(Article published on the EfVET Magazine for Professionals – issue March/2020).
Based on empirical findings in an Erasmus+ KA2 project titled “Leadership for Learning in VET”, the purpose of this paper is to reveal an empirically based DNA-model symbolizing the individual capacity of leadership for learning. Using the term “leadership for learning”, we address the connection between principals’ leadership for learning and teachers’ leadership for learning in VET. We found the DNA-model to be built by two strands of brick-stones: “Professional Skills and Knowledge” in wired with “Personal Attitude and Beliefs”. The findings presented in this paper are the result of a multiple case study conducted in collaboration with “leaders for learning” across domains of leadership for learning, across four VET schools, and across countries in the EU.
The Liceo Artigianale by Cometa Formazione represents a new paradigm of general school, based on a strong component of real-based and competence-based learning. Here a synthetic abstract of the research discussed by the author at ECER Conference 2019 in Hamburg (Research funded by Fondazione Deloitte).
Study skills and comprehension process in secondary-level students have been increasingly debated by scholars in the last years, due their crucial role in every learning activity, both for humanistic and scientific subjects, and for students’ performance (Cain & Oakhill, 2006). Learning disabilities urge teachers to pay more attention to didactic practice. Henceforth a stronger focus on how to help students is requested, in particular concerning the acquisition of strategies: the construction of scheme or concept maps, among other aspects, leads to a semantic knowledge and makes the retrieve of information easier. Low achievement is generally associated with poor knowledge and the use of strategies is necessary for the activation of compensatory processes in students with learning disabilities or learning difficulties. To this extent, the research aims at pointing out: the type of relation between study skills and the process of comprehension; the use of strategies and their role during the process of study; the performance of students with learning disabilities, compared with classmates.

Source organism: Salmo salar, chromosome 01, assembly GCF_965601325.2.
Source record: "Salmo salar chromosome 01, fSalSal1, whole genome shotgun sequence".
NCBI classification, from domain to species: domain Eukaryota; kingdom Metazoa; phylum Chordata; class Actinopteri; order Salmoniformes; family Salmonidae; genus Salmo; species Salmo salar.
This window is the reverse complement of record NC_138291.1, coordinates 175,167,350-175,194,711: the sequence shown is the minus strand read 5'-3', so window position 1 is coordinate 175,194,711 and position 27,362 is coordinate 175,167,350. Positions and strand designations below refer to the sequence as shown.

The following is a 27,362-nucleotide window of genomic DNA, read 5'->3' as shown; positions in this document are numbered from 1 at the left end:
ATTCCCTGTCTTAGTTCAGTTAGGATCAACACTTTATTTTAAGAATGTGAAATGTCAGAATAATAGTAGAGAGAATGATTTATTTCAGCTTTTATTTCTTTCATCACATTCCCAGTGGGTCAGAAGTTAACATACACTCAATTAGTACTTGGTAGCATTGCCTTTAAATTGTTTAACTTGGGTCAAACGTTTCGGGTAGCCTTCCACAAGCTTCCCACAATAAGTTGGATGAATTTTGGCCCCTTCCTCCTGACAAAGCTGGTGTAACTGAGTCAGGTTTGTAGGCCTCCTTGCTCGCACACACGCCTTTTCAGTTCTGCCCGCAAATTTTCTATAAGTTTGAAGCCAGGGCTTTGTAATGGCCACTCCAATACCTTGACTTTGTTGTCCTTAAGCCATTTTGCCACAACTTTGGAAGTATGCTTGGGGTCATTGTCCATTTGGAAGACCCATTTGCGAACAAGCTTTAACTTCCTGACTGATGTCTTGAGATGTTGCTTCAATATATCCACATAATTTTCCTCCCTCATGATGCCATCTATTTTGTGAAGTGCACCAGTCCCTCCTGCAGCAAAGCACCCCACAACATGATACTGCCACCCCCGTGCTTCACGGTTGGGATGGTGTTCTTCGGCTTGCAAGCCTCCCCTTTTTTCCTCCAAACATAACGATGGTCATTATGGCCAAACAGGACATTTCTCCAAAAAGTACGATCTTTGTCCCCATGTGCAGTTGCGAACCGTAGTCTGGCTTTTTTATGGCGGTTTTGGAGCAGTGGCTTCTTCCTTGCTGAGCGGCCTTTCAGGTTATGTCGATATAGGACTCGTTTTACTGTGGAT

(Co-authors: Cristina Ciociola, Beatrice Baragiola and Jennifer Biasolo, for the ECER Conference 2019. Research funded by Fondazione Deloitte. For the full paper, please contact Cometa Research)
Cometa, located in Como, Italy, provides services to minors and young adults and is serving an increasing number of migrants. These young migrants are vulnerable due to their marginalization in areas such as language, cultural differences, and class status, and they face potential risks in not being able to find meaningful employment. This research proposal reports on findings from a qualitative study whose main objective was to examine students’ (who are migrants) and staff members’ growth and development through their involvement in a one-year long training course entitled the “Minimaster”. The Minimaster’s success relies on (1) a mix of training on professional subjects, e.g., enology, labour law, and Italian and English language literacy; (2) socio-emotional learning, e.g., communication skills, relationship building with local entrepreneurs; and (3) a combination of didactic methodology, e.g., strong work-based approach, as well as daily coaching and mentoring.
(Co-authors: Paolo Nardi and Terry L. Koenig, University of Kansas, for the ECER Conference 2019)